Why Medicine?


flying cadeuciiCross posted with Quartz.

When I was applying to med school some 20 years ago in the UK, I was advised not to say at the interview: “I want to be a doctor because I want to help people.”

The answer was considered too dull back then. And in any case, I was asked “Why medicine?” only once.

“I’m not sure, but it’s not because my parents forced me.” I hesitatingly answered.

The interview panel giggled at my honesty, and for breaking a stereotype about Indians. I was accepted. But I doubt that this answer would cut it today.

Showing a sense of altruism is practically mandatory today for would-be doctors – one wonders if functional MRI will soon be used to prove empathy. But when I was 17 (the age when we typically applied to study medicine) that wasn’t the case. My curriculum vitae had little evidence that I wanted to help people.

There was no summer volunteering in eye camps in India. No travels to Africa to be indignant about poverty. The closest thing I had done that had any semblance of medicine was a brief stint as a hospital porter to supplement my pocket money: I carried blood vials from the emergency department to the laboratory. And although I waxed lyrical about the experience in my personal statement, I can’t say it was terribly inspiring to stare at cylinders of blood.

I do not recall caring for an ill acquaintance before I became a doctor. I didn’t go out of my way to help blind men cross the road. I didn’t routinely help old women pack their groceries—I still don’t. The most altruistic thing I had ever done was rescue a budgie when I was seven. I did not put that down in my personal statement.

My father, a physician, had little influence. I hardly saw him because of his work, and when I did he hardly spoke about work. I do remember, though, as a child, that he had a full skeleton of human bones in his study. My friends and I would concoct stories that it belonged to a former serial killer.

I watched no medical dramas. There were no medical personalities I admired. I never visited a hospital to shadow a doctor. And although I did fall ill with suspected appendicitis (which turned out to be mesenteric adenitis), it was hardly a life-changing experience.

Some contend that kids do medicine because of the job security and pay. To be honest, at 17, I thought I was immortal and couldn’t have cared less about security. As for money, well I was pretty left-wing.

The reality is that there is no inspiring story I can recount about why I became a physician. If it was a calling, then I didn’t hear it. I don’t think I was the only one in my medical school with the same experience. Over the years I have seen my classmates enjoy and endure medicine. Many are now excellent physicians with impeccable work ethics and compassion. If, back when they were students, they knew that volunteering in Chad during the summer break earned five points, they would have done it just for the five points. But what would it have proven?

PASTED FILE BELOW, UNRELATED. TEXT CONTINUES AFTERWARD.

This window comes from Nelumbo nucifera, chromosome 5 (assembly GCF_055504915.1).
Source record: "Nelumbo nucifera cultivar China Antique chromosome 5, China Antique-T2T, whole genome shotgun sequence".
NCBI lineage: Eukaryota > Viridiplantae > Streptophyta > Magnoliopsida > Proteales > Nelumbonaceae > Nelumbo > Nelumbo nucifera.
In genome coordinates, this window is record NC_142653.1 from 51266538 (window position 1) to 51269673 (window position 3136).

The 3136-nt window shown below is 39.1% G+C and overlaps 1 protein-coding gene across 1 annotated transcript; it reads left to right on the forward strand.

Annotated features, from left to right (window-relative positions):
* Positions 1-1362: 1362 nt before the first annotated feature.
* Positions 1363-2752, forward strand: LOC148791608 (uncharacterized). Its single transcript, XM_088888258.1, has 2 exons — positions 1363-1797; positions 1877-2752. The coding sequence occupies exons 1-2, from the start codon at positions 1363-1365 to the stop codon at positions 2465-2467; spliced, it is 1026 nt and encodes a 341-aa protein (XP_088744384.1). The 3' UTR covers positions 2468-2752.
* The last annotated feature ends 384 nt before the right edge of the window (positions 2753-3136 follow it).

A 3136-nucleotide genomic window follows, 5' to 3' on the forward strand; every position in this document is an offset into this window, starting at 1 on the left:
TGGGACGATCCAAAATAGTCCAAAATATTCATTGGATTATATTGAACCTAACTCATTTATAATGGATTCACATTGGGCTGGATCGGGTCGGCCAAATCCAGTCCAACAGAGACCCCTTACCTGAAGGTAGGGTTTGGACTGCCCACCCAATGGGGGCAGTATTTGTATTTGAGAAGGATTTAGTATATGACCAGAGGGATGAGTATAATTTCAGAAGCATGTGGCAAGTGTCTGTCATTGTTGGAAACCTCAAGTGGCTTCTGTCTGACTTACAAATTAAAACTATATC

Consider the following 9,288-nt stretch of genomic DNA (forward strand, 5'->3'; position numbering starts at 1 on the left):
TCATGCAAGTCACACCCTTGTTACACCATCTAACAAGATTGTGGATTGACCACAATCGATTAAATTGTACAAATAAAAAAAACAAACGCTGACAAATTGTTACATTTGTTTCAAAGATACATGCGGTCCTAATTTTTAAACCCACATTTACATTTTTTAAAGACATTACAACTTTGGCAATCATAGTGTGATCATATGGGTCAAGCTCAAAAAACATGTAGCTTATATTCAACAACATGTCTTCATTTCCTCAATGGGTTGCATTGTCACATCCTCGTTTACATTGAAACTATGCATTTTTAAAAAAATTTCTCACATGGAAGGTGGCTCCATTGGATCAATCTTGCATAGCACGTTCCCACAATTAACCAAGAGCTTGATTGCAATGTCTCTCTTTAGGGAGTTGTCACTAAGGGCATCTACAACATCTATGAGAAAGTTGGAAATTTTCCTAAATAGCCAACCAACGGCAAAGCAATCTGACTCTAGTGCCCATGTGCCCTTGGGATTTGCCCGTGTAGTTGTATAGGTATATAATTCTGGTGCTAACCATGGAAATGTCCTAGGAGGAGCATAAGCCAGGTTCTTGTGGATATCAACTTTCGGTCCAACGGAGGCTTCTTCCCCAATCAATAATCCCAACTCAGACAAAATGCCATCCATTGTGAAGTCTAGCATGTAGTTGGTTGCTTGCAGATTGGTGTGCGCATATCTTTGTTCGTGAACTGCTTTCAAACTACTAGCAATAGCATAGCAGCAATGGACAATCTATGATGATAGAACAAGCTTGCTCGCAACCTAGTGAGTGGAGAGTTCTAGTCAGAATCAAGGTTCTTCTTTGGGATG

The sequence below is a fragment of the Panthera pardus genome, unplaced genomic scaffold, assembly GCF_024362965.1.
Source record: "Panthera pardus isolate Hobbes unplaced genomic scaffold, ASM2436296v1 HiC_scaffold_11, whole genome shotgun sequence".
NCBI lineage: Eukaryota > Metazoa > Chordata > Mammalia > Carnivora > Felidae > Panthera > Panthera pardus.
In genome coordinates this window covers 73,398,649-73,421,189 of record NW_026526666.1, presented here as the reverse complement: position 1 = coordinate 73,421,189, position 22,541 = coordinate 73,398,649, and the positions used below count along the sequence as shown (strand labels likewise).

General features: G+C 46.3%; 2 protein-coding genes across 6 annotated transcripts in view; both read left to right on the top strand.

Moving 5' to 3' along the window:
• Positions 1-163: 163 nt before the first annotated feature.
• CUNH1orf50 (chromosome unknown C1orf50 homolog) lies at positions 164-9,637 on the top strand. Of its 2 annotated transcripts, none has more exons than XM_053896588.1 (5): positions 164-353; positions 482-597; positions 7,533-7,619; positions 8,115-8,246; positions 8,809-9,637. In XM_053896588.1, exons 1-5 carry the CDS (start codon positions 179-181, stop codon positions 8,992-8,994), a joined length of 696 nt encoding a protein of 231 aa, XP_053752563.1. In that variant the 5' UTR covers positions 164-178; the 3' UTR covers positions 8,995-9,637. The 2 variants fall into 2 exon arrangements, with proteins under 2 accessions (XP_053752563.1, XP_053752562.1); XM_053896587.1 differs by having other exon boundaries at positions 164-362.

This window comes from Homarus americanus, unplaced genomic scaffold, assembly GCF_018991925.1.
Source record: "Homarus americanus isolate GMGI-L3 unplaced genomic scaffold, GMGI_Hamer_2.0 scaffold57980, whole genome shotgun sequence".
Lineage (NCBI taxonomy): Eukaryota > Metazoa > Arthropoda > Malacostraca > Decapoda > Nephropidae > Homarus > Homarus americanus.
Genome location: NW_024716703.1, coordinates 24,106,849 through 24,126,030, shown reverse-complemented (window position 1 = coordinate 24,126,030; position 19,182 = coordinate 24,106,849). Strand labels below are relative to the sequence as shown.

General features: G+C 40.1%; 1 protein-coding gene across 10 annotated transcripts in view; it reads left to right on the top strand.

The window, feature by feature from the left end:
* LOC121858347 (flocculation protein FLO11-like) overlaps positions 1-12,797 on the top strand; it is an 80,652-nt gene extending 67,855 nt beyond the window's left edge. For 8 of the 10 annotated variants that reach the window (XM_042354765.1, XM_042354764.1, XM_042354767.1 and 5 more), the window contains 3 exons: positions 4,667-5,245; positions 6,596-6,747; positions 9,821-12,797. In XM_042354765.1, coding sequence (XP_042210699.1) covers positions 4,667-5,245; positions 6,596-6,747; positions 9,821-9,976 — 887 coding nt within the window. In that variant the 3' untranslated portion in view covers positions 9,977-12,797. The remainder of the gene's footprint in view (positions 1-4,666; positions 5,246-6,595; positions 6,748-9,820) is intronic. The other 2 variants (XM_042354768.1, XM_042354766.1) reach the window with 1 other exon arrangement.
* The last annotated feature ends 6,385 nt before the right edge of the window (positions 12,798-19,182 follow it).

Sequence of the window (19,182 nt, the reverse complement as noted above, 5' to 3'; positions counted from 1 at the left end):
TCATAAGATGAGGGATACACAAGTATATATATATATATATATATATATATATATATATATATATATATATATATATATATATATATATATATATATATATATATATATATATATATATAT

Understanding what truly motivates someone to choose medicine, and whether that choice is motivated by noble inclinations or not is a forlorn endeavor. As soon as “I want to help people” becomes objectified as just another criterion for medical school admissions, as it has been, it will be gamed.

I’ve seen an entire generation of medical students become excellent doctors, even though, for them, “wanting to help people” was incidental to simply wanting to be doctors. The best I can garner about why I became a doctor is that it seemed like a good idea at the time. I’m glad I did, though – I have never experienced a dull moment in this profession.

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2 replies »

  1. “Why Medicine” following “The Angry Physician” is too well placed.

    Perhaps the point is that no one should say at an interview: “I want to be [anything] because I want to help people” if there is no resume of caring, no interest in caring or contributing to something bigger than one’s self.

    Though all innocent and innocuous sounding, this expression of professional disinterest, if multiplied by all those “seeking distant involvement and a large pay check,” is the reason that we have an opioid epidemic, that nearly a million Americans/year are pushed into bankruptcy for medical bills, that healthcare eats up 18.1% of GDP, that the primacy of primary care has turned to a quaint but disappearing ideal, that the life expectancy in the U.S. is dropping…that “American College of Hospital Executives” is not just a punch line to a bad joke…

    “An entire generation of medical students [have] become excellent doctors.” Difficult to prove. At the very least, “have become doctors,” since excellence is determined most by insurance executives, er, the American College of Insurance Executives, who ration your good work.

    Caring aside, the lack of defense of the profession and the product is remarkable.

  2. Maybe your wave function was entangled with another Saurabh Jha who decided not to go into medicine at the same instant? Find him and thank him. He could be a terrible writer.